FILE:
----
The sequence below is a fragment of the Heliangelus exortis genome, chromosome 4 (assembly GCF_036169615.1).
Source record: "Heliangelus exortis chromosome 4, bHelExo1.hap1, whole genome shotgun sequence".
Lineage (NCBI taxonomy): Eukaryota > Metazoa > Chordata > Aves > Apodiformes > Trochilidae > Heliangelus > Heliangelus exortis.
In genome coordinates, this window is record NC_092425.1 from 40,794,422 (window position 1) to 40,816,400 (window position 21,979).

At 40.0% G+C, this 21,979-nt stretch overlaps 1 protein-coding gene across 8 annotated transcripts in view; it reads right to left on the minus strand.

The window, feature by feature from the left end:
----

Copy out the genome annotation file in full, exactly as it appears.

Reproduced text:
The sequence below is a fragment of the Heliangelus exortis genome, chromosome 4 (assembly GCF_036169615.1).
Source record: "Heliangelus exortis chromosome 4, bHelExo1.hap1, whole genome shotgun sequence".
Lineage (NCBI taxonomy): Eukaryota > Metazoa > Chordata > Aves > Apodiformes > Trochilidae > Heliangelus > Heliangelus exortis.
In genome coordinates, this window is record NC_092425.1 from 40,794,422 (window position 1) to 40,816,400 (window position 21,979).

At 40.0% G+C, this 21,979-nt stretch overlaps 1 protein-coding gene across 8 annotated transcripts in view; it reads right to left on the minus strand.

The window, feature by feature from the left end: